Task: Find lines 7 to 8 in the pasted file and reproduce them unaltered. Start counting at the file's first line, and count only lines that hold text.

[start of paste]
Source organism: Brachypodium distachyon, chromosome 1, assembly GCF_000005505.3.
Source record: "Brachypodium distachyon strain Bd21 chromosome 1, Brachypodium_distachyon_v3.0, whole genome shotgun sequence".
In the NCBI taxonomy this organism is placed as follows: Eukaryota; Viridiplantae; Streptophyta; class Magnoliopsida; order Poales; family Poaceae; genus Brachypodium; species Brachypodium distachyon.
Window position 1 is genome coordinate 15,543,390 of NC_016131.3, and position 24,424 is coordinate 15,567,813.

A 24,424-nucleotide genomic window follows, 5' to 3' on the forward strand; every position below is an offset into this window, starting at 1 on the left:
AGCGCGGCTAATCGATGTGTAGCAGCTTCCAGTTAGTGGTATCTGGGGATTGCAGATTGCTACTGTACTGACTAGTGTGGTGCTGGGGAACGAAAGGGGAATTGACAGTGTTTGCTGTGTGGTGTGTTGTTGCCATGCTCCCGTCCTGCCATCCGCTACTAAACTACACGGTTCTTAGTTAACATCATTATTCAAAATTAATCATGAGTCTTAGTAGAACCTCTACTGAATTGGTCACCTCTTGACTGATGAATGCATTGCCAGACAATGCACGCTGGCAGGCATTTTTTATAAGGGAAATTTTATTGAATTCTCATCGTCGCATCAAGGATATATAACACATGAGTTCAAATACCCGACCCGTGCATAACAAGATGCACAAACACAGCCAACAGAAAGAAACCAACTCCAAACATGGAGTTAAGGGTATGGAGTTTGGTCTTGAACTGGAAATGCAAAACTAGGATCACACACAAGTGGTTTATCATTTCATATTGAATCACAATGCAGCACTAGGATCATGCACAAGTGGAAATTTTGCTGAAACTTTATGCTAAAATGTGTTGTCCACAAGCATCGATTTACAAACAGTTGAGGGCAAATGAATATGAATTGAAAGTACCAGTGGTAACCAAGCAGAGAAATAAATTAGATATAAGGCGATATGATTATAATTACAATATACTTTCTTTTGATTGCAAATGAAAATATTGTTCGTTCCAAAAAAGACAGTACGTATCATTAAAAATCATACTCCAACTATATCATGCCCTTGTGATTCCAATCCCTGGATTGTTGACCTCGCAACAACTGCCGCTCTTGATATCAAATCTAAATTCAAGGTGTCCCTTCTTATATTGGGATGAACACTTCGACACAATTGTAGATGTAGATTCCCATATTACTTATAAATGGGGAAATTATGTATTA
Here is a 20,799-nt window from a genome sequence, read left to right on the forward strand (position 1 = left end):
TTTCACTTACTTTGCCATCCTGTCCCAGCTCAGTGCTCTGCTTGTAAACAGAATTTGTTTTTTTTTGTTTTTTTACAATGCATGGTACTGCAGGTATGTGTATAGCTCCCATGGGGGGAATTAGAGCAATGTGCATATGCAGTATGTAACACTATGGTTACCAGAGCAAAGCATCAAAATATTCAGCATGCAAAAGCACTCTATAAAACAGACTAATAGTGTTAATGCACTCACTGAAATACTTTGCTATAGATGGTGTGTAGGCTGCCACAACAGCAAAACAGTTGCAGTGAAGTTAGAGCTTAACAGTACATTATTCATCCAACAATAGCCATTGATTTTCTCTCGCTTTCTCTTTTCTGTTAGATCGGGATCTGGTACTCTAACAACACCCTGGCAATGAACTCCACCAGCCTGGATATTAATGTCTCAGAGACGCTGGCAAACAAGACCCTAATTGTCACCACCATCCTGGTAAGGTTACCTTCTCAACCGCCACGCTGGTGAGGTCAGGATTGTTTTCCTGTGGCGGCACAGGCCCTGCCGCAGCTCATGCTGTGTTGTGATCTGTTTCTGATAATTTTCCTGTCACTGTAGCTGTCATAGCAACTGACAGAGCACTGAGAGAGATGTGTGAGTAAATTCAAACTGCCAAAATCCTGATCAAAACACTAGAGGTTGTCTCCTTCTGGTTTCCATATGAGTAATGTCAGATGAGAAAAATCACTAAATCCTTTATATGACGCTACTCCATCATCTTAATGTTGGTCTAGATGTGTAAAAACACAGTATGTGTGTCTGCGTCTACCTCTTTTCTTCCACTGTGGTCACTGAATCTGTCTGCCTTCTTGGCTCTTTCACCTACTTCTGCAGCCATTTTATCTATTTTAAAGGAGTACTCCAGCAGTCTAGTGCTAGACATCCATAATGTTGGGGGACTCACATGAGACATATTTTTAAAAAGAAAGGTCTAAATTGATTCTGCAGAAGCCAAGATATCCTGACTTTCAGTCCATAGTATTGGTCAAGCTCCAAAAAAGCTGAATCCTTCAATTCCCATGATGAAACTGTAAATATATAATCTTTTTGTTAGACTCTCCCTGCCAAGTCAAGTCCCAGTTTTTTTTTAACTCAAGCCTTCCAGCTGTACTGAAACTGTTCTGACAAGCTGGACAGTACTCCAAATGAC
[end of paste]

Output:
Here is a 20,799-nt window from a genome sequence, read left to right on the forward strand (position 1 = left end):
TTTCACTTACTTTGCCATCCTGTCCCAGCTCAGTGCTCTGCTTGTAAACAGAATTTGTTTTTTTTTGTTTTTTTACAATGCATGGTACTGCAGGTATGTGTATAGCTCCCATGGGGGGAATTAGAGCAATGTGCATATGCAGTATGTAACACTATGGTTACCAGAGCAAAGCATCAAAATATTCAGCATGCAAAAGCACTCTATAAAACAGACTAATAGTGTTAATGCACTCACTGAAATACTTTGCTATAGATGGTGTGTAGGCTGCCACAACAGCAAAACAGTTGCAGTGAAGTTAGAGCTTAACAGTACATTATTCATCCAACAATAGCCATTGATTTTCTCTCGCTTTCTCTTTTCTGTTAGATCGGGATCTGGTACTCTAACAACACCCTGGCAATGAACTCCACCAGCCTGGATATTAATGTCTCAGAGACGCTGGCAAACAAGACCCTAATTGTCACCACCATCCTGGTAAGGTTACCTTCTCAACCGCCACGCTGGTGAGGTCAGGATTGTTTTCCTGTGGCGGCACAGGCCCTGCCGCAGCTCATGCTGTGTTGTGATCTGTTTCTGATAATTTTCCTGTCACTGTAGCTGTCATAGCAACTGACAGAGCACTGAGAGAGATGTGTGAGTAAATTCAAACTGCCAAAATCCTGATCAAAACACTAGAGGTTGTCTCCTTCTGGTTTCCATATGAGTAATGTCAGATGAGAAAAATCACTAAATCCTTTATATGACGCTACTCCATCATCTTAATGTTGGTCTAGATGTGTAAAAACACAGTATGTGTGTCTGCGTCTACCTCTTTTCTTCCACTGTGGTCACTGAATCTGTCTGCCTTCTTGGCTCTTTCACCTACTTCTGCAGCCATTTTATCTATTTTAAAGGAGTACTCCAGCAGTCTAGTGCTAGACATCCATAATGTTGGGGGACTCACATGAGACATATTTTTAAAAAGAAAGGTCTAAATTGATTCTGCAGAAGCCAAGATATCCTGACTTTCAGTCCATAGTATTGGTCAAGCTCCAAAAAAGCTGAATCCTTCAATTCCCATGATGAAACTGTAAATATATAATCTTTTTGTTAGACTCTCCCTGCCAAGTCAAGTCCCAGTTTTTTTTTAACTCAAGCCTTCCAGCTGTACTGAAACTGTTCTGACAAGCTGGACAGTACTCCAAATGAC